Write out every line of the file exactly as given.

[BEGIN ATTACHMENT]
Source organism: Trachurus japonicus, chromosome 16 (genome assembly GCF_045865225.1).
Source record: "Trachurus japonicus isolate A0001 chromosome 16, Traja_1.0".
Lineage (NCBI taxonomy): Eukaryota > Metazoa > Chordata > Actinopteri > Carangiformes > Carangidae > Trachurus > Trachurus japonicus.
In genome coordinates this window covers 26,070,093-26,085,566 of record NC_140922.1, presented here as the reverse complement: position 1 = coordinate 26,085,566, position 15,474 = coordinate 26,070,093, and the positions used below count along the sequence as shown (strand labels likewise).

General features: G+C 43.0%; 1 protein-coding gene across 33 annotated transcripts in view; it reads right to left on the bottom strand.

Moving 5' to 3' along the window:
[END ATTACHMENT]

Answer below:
Source organism: Trachurus japonicus, chromosome 16 (genome assembly GCF_045865225.1).
Source record: "Trachurus japonicus isolate A0001 chromosome 16, Traja_1.0".
Lineage (NCBI taxonomy): Eukaryota > Metazoa > Chordata > Actinopteri > Carangiformes > Carangidae > Trachurus > Trachurus japonicus.
In genome coordinates this window covers 26,070,093-26,085,566 of record NC_140922.1, presented here as the reverse complement: position 1 = coordinate 26,085,566, position 15,474 = coordinate 26,070,093, and the positions used below count along the sequence as shown (strand labels likewise).

General features: G+C 43.0%; 1 protein-coding gene across 33 annotated transcripts in view; it reads right to left on the bottom strand.

Moving 5' to 3' along the window: